Deep in the Virtual World: A Newbie’s First Brush with VR

My descent from the boat, gliding through schools of fish and clouds of phosphorescent jellyfish, seemed to be going pretty smoothly. At least until the shark emerged from the deeper gloom and tried to tear its way into my protective cage.

Of course, it wasn't really a shark. And I wasn't really in a cage -- or underwater or even anywhere near the ocean. But it sure felt like I was.

At its best, this is exactly what you can expect from the much-hyped technology of virtual reality. All you have to do is put on a headset that blocks out the surrounding world and replaces it with one that's fake -- but often utterly realistic. Suddenly it's like you've stepped out of your life and into someone else's.

With the debut of new VR headsets from Facebook's Oculus unit, Samsung and Sony over the past few months, virtual reality hype has been off the charts. To its proponents, it's the Next Great Thing, a whole new way of "immersing" (a word you'll be hearing a lot) yourself in games, movies, even live music or sports.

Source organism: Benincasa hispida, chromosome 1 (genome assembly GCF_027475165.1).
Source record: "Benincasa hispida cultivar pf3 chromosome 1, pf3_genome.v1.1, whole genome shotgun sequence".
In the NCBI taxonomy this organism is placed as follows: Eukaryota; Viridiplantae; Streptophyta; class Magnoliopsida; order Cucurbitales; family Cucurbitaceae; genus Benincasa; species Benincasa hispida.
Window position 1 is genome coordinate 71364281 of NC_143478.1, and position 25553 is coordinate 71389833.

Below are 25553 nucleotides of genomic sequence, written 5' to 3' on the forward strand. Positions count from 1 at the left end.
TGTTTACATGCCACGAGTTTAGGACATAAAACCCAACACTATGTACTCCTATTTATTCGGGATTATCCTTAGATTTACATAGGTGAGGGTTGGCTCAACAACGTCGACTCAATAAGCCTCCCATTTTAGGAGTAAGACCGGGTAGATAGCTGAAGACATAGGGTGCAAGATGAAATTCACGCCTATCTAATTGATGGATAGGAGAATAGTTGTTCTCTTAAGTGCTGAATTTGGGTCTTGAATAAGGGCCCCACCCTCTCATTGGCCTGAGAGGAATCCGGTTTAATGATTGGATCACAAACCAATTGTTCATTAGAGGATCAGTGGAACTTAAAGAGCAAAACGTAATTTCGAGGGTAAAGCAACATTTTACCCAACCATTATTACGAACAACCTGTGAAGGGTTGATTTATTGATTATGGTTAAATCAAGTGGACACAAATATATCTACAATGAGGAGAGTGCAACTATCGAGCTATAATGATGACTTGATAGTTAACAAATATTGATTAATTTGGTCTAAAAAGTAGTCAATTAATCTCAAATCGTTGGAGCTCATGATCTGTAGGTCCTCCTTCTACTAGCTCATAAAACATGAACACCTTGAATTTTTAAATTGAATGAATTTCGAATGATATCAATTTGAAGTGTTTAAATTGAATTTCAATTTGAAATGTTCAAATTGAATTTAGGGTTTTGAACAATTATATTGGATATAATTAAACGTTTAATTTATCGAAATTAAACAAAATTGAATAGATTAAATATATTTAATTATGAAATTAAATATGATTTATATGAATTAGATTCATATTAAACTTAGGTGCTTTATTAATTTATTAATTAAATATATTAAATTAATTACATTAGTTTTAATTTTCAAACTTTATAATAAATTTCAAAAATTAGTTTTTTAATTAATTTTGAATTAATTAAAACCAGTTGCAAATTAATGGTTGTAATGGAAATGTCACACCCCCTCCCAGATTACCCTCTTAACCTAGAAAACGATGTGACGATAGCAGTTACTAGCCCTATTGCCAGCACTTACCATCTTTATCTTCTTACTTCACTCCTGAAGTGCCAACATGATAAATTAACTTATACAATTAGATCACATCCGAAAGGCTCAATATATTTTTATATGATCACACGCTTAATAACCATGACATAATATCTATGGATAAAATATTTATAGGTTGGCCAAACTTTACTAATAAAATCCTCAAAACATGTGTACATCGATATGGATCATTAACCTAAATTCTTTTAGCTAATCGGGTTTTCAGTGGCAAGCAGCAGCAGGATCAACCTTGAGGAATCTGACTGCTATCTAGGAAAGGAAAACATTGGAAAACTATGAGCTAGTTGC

Until a few weeks ago, though, the prospect left me cold. The first wave of VR entertainment consists largely of video games, which have never much interested me. Reports that VR can make you nauseous also put me off. Eventually, though, I had to try it, and my first brush with the technology was intriguing enough to keep me exploring.

Just not enough to plunk down more than a thousand dollars for a full-fledged VR system anytime soon. Current VR offerings have a lot of room for improvement; many of them get old quickly once the initial "wow" factor wears off. It's also hard not to feel self-conscious wearing goofy-looking headgear, especially when surrounded by strangers you can't see.


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